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Global employment freeze looms as economic confidence plummets among the world’s hirers

Date

19 Apr 2016

Sections

Euro & Finance
Social Europe & Jobs

·         Latest quarterly global survey from ACCA and IMA shows businesses less optimistic in Q1 16/17 than at any other time in the past four years

·         Innovate to compete, says ACCA and IMA

The latest Global Economic Conditions Survey from ACCA and IMA, released today, found that more half of firms are either cutting or freezing employment, while only 14% are increasing investment in staff. Responding to the findings, Faye Chua, ACCA head of business focus said:

“Take North America out of the equation and the economic picture painted by this survey isn’t a pretty one. Emerging markets are besieged. Revenues for commodities firms have collapsed since mid-2014. And business confidence in China has fallen to its lowest level since our records began.

“Almost half of businesses reported a drop in income in Q1. As a result, every region except North America saw a jump in the number of businesses cutting capital expenditure. With emerging economies continuing to struggle with low commodity prices and many businesses on a spending lock down, the outlook for the global economy is becoming increasingly gloomy.”

According to Faye Chua, it is the emerging markets suffering most from bottom lines being squeezed:

“Wages are rising rapidly in many parts of the world and businesses are finding it harder to cope as revenues come under increasing pressure. The sharp drop against the dollar experienced by many currencies will also have pushed up costs, making imports more expensive and raising the value of dollar-denominated debts. All this means that firms in emerging-market economies are very pessimistic about their prospects.”

What’s more, Faye Chua warns that global policymakers could be running low on ammunition in the fight to turn things around:

“In developed economies, governments have worked hard to stabilise their debt-to-GDP ratios. Will they want to reverse that good work and risk the wrath of bond investors? It’s highly unlikely. Instead, we’ll see the heavy lifting left to central banks in the main. The problem with this approach is there are serious doubts around their ability – or indeed inclination – to provide more support.”

For Faye Chua, pulling the global economy out of the doldrums is not going to be achieved in the short term:

“Once income begins to drop and businesses stop hiring, getting them to a point where they are confident enough to begin doing so again is difficult -  but vital.

“The one positive is business confidence in non-OECD economies did pick up slightly in Q1, led by central and eastern Europe - and Russia in particular. Let’s hope that is a sign of more positive news to come.”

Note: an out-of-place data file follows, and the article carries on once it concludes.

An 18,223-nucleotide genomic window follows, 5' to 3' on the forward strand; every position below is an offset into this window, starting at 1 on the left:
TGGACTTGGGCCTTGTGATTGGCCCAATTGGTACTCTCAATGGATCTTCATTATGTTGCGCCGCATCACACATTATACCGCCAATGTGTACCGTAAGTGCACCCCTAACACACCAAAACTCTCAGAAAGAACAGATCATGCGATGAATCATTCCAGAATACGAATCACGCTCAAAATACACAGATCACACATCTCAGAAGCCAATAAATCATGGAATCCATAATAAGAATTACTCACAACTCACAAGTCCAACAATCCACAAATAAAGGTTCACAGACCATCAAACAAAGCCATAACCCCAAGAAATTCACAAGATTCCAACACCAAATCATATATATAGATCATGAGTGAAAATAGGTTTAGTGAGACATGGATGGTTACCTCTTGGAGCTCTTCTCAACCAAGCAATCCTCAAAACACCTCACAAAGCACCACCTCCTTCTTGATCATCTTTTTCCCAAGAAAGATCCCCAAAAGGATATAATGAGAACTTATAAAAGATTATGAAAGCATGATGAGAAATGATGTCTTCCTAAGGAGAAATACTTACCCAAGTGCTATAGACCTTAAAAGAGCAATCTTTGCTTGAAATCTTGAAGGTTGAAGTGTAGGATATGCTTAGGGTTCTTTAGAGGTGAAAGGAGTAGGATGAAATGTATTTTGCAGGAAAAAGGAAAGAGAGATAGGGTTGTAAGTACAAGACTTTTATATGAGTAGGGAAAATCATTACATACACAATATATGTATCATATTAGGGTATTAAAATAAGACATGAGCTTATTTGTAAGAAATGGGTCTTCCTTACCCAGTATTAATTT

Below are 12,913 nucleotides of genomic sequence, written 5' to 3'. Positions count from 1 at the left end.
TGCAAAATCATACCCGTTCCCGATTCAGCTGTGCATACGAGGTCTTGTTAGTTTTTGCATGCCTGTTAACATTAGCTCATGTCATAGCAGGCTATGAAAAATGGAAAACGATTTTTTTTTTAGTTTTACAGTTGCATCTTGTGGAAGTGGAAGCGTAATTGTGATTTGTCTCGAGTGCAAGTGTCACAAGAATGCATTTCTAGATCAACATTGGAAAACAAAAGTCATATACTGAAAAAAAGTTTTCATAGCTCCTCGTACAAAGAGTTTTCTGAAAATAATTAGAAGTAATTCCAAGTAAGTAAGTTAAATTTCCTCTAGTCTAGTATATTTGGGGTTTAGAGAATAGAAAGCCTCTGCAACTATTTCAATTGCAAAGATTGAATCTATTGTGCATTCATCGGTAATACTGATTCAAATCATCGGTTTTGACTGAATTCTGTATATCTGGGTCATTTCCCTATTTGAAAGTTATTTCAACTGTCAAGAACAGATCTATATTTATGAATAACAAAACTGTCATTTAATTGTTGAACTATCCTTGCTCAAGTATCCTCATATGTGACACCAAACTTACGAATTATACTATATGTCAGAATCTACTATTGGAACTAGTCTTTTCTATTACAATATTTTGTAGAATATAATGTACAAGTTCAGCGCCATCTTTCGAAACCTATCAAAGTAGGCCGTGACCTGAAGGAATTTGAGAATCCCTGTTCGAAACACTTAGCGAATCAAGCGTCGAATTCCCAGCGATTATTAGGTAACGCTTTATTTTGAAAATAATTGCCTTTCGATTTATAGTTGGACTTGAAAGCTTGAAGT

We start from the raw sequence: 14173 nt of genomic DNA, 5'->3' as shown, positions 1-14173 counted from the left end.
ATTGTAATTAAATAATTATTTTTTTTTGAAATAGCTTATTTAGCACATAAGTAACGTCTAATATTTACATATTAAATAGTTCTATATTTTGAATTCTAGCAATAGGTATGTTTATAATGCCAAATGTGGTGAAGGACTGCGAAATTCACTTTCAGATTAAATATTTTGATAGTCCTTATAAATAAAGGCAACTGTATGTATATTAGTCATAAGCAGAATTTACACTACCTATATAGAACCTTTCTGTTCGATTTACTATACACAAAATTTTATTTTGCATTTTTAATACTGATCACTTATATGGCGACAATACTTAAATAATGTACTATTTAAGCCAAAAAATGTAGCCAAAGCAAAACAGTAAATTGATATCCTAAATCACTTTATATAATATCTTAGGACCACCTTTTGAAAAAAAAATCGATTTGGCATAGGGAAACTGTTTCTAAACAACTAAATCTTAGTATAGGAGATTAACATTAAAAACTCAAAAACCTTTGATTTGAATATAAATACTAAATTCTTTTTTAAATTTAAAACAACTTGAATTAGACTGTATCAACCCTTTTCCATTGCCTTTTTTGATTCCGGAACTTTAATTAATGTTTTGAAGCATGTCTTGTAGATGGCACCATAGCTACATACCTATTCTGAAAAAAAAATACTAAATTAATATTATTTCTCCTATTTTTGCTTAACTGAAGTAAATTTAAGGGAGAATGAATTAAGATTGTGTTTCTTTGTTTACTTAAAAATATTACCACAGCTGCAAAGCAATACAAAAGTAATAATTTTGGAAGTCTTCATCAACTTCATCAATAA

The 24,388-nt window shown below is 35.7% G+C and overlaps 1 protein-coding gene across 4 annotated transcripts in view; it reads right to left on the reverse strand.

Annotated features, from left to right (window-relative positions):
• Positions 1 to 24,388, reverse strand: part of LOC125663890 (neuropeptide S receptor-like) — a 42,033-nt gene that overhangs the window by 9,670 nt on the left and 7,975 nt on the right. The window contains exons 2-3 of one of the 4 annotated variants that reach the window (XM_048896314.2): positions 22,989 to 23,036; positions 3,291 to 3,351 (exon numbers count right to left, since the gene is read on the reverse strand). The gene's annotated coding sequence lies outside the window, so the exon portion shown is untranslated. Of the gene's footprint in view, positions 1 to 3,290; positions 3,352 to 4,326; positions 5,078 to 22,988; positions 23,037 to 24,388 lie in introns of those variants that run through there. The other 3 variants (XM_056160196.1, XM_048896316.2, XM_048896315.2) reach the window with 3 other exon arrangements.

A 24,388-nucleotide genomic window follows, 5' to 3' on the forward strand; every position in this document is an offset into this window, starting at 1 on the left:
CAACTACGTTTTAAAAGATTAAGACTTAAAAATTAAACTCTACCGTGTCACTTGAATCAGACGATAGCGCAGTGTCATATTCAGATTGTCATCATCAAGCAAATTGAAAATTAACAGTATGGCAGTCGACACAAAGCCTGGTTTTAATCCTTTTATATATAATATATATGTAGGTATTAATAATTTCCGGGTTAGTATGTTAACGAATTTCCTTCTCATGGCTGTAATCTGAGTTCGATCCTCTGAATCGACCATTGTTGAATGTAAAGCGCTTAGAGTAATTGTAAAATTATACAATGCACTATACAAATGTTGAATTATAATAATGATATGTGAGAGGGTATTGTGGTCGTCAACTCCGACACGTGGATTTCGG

Fieldwork for the Q1 2016 GECS took place between 26 February and 15 March, and attracted more than 1,200 responses from ACCA and IMA members around the world, including more than 100 CFOs. Nearly half the respondents were from small and medium enterprises, with the rest working for large firms of more than 250 employees.

To read the full report, please visit http://www.accaglobal.com/gb/en/technical-activities/technical-resources-search/2016/april/global-economic-conditions-q1-2016.html

To read previous reports, please visit http://www.accaglobal.com/gb/en/technical-activities/browse-resources/gecsr-update.html

- ends -

For media enquiries, contact:

Monique McKenzie, ACCA Newsroom

T: +44 (0)20 7059 5622

M: + 44 (0)7725 613 447
E: monique.mckenzie@accaglobal.com
Twitter @ACCANews

 

Notes to Editors

About ACCA

ACCA (the Association of Chartered Certified Accountants) is the global body for professional accountants. It offers business-relevant, first-choice qualifications to people of application, ability and ambition around the world who seek a rewarding career in accountancy, finance and management.

ACCA supports its 178,000 members and 455,000 students in 181 countries, helping them to develop successful careers in accounting and business, with the skills required by employers. ACCA works through a network of 95 offices and centres and more than 7,110 Approved Employers worldwide, who provide high standards of employee learning and development. Through its public interest remit, ACCA promotes appropriate regulation of accounting and conducts relevant research to ensure accountancy continues to grow in reputation and influence.

Founded in 1904, ACCA has consistently held unique core values: opportunity, diversity, innovation, integrity and accountability. It believes that accountants bring value to economies in all stages of development and seek to develop capacity in the profession and encourage the adoption of global standards. ACCA’s core values are aligned to the needs of employers in all sectors and it ensures that through its range of qualifications, it prepares accountants for business. ACCA seeks to open up the profession to people of all backgrounds and remove artificial barriers, innovating its qualifications and delivery to meet the diverse needs of trainee professionals and their employers. More information is here: www.accaglobal.com

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